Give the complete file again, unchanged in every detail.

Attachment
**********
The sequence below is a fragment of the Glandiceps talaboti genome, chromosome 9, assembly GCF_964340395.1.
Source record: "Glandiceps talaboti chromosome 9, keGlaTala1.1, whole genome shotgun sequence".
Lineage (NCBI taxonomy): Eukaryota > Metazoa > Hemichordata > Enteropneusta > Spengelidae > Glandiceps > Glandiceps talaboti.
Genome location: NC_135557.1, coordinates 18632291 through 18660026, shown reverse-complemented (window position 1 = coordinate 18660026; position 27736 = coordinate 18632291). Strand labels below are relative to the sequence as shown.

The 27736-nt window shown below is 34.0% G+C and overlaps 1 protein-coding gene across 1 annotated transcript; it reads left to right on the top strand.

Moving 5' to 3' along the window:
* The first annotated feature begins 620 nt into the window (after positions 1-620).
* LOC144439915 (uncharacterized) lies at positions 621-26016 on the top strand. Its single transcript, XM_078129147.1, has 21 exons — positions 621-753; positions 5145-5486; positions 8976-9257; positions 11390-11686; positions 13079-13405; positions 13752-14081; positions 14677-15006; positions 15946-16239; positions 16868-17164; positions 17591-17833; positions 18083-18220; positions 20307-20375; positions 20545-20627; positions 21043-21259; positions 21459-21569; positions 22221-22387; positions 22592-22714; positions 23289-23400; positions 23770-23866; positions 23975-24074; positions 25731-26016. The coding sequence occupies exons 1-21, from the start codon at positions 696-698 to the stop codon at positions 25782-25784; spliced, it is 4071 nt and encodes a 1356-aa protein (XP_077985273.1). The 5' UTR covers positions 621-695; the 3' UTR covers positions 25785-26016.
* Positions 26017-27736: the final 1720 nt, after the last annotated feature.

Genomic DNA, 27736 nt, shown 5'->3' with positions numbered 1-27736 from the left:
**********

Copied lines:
The sequence below is a fragment of the Glandiceps talaboti genome, chromosome 9, assembly GCF_964340395.1.
Source record: "Glandiceps talaboti chromosome 9, keGlaTala1.1, whole genome shotgun sequence".
Lineage (NCBI taxonomy): Eukaryota > Metazoa > Hemichordata > Enteropneusta > Spengelidae > Glandiceps > Glandiceps talaboti.
Genome location: NC_135557.1, coordinates 18632291 through 18660026, shown reverse-complemented (window position 1 = coordinate 18660026; position 27736 = coordinate 18632291). Strand labels below are relative to the sequence as shown.

The 27736-nt window shown below is 34.0% G+C and overlaps 1 protein-coding gene across 1 annotated transcript; it reads left to right on the top strand.

Moving 5' to 3' along the window:
* The first annotated feature begins 620 nt into the window (after positions 1-620).
* LOC144439915 (uncharacterized) lies at positions 621-26016 on the top strand. Its single transcript, XM_078129147.1, has 21 exons — positions 621-753; positions 5145-5486; positions 8976-9257; positions 11390-11686; positions 13079-13405; positions 13752-14081; positions 14677-15006; positions 15946-16239; positions 16868-17164; positions 17591-17833; positions 18083-18220; positions 20307-20375; positions 20545-20627; positions 21043-21259; positions 21459-21569; positions 22221-22387; positions 22592-22714; positions 23289-23400; positions 23770-23866; positions 23975-24074; positions 25731-26016. The coding sequence occupies exons 1-21, from the start codon at positions 696-698 to the stop codon at positions 25782-25784; spliced, it is 4071 nt and encodes a 1356-aa protein (XP_077985273.1). The 5' UTR covers positions 621-695; the 3' UTR covers positions 25785-26016.
* Positions 26017-27736: the final 1720 nt, after the last annotated feature.

Genomic DNA, 27736 nt, shown 5'->3' with positions numbered 1-27736 from the left: